Friday, June 15, 2018

Waste not, want not

Iceland is in the World Cup.

The Netherlands are out.

The Czechs are out.

The US is out (no great surprise, though we had made our way in the last several times).

Italy is out.

But Iceland is in.

A country of 334,000 people has played its way into a berth in the World Cup.

An article in this week’s Respekt talked about the background of this surprising success.*

“20 years ago, Iceland used the money from television broadcast rights from international soccer associations for the launch of a massive system of educating trainers. The island now has the densest network of trained soccer coaches in the world.”

“Children as young as 8 or 9 are being coached exclusively by highly trained coaches who support creativity and the development of young boys’ potential.” [This sentence gives the impression that girls aren’t playing soccer much; I don’t know if that’s true, or just an unfortunate phrasing.] “Loud-mouthed hot-heads who assign squats as a punishment for less talented kids or those who make mistakes have disappeared from the coaches’ benches, as have self-taught daddies.”

In other words, they built from the bottom.

And not just figuratively in terms of training up their trainers.

Much of the year, the local weather is unfavorable for soccer, so “At the beginning of the millennium, the Icelandic Soccer Union, clubs, and national and local governments joined forces for the construction of sports facilities. 11 halls sprouted around the country, with playing fields that match the parameters of regular stadiums.”

That’s 11 full-size indoor soccer fields, in a country of 334,000. In area, the country is the size of Kentucky, but the population is that of the Rockford, IL metropolitan statistical area.

Note what tey didn’t do. The money was allocated during a time when a lot of questionable things were being funded, before the financial collapse of 2008. But “in the area of sports, the money didn’t flow into a super-modern national stadium, but into the previously mentioned playing fields built for regular players in many parts of the country.”

It seems like an apt metaphor for the two basic ways of spending public money. Build for the middle and the bottom, and the group as a whole will succeed. Build for the top stratum, and a few people will get rich while most everyone else gets to subsist on the reflected glow.

I first became aware of Iceland at Indiana University in the 1980’s, when I realized there was a surprisingly large number of students from this tiny country at this top-flight music school. Then there was an Icelander in my economics program at the University of Washington.(Sure, he was the only one, but if we compared the number of Icelandic students and Chinese students in the department, and then compared the populations of Iceland and China, Iceland was massively over-represented.)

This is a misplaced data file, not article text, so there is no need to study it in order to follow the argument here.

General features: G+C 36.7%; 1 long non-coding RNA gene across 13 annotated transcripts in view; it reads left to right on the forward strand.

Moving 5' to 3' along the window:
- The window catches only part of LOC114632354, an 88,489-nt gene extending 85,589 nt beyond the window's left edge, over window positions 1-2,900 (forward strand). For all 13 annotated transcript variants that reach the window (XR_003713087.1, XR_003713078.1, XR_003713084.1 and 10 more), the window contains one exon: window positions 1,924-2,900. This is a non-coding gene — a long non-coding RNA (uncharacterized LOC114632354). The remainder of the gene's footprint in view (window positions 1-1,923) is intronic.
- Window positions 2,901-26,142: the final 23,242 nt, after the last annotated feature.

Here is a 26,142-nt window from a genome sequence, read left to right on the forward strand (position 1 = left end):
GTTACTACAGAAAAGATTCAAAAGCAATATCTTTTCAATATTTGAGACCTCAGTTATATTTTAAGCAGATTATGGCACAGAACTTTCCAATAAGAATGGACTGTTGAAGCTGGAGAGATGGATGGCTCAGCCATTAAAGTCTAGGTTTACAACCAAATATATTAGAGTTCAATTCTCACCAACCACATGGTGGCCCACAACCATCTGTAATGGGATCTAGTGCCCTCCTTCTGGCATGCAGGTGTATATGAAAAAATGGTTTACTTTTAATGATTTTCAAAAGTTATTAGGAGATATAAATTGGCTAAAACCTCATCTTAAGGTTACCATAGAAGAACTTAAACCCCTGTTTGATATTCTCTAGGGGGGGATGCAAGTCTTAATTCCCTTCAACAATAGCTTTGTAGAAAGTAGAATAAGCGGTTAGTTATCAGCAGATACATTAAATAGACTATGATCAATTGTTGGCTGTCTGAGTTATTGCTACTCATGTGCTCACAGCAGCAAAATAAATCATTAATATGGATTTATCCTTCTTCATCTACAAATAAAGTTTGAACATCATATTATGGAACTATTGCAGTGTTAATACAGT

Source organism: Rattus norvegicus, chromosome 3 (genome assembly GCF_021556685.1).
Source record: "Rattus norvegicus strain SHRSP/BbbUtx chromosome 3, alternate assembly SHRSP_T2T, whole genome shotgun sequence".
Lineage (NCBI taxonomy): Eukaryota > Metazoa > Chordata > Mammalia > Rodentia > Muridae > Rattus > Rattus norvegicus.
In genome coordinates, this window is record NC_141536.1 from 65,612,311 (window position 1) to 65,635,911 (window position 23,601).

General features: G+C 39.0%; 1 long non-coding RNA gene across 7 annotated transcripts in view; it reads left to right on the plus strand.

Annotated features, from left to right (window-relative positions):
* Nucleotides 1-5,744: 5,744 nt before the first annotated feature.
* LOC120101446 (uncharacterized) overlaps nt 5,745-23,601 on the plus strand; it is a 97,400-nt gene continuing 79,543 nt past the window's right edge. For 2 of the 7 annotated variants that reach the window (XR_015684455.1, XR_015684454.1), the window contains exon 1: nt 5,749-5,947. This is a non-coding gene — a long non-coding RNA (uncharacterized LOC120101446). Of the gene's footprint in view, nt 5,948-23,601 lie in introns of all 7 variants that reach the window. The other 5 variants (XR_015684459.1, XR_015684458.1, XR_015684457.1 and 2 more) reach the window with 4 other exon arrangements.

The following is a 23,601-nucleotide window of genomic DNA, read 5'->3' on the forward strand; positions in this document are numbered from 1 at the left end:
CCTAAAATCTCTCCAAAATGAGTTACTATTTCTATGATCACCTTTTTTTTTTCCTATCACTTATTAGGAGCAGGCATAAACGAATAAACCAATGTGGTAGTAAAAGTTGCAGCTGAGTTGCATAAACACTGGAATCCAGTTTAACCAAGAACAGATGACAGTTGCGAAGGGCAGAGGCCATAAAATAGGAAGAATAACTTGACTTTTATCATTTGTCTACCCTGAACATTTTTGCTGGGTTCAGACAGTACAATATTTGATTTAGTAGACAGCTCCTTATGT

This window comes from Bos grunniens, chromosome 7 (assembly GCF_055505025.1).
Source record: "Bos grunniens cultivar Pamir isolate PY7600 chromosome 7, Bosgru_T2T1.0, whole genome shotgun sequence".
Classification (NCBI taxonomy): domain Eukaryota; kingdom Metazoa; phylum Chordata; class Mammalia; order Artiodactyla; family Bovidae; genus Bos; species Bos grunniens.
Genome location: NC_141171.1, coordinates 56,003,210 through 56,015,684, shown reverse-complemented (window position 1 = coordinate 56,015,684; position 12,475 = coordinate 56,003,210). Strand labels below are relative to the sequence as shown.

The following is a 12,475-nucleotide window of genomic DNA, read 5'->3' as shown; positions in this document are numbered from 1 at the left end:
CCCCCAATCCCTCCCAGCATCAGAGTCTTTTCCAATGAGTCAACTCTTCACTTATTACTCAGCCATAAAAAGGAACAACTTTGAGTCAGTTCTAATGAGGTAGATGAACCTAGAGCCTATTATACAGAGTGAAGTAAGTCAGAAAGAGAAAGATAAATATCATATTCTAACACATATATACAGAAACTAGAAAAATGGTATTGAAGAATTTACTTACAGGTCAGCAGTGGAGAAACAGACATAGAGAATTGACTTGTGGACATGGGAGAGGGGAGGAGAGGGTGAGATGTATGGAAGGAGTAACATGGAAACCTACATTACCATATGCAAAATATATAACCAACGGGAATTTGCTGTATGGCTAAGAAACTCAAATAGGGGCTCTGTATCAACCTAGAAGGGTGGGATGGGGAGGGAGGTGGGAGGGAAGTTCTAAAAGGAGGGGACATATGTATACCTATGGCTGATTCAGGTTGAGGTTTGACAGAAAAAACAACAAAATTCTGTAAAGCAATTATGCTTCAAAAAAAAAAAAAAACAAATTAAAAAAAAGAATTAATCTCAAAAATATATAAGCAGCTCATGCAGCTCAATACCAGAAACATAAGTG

How does a country with the population of Greater Rockford churn out so many musicians, academics—and soccer players?

If I had to characterize the American approach to developing excellence, it’s that we try to suss out who’s good at something, then pour lots of resources into them. At the same time, we write off vast swathes of our population as hopeless. With 325 million people, we can “afford” to be careless with our people, letting some large number—20%? 30%?—fester in conditions of poor health, bad nutrition, and thoroughly inadequate education. We could leave half of our population in darkness, and we’d still have 160 million healthy, well-educated people among which to seek our path-breaking scientists, our artistic geniuses, our sports idols, our business leaders. We can waste half our population, and still be working with a bigger pool of potential talent than all but seven of the world’s countries.

Iceland has 0.1% as many people as we do. They can’t waste anybody.

And on a very impressionistic basis, it looks like they don’t.

I know who I’m rooting for in the World Cup.

* “Hú! Fotbalové tajemství nejmenší země, která se kdy probojovala na mistrovství světa” (the soccer secrets of the smallest country that has ever fought its way into the World Cup)

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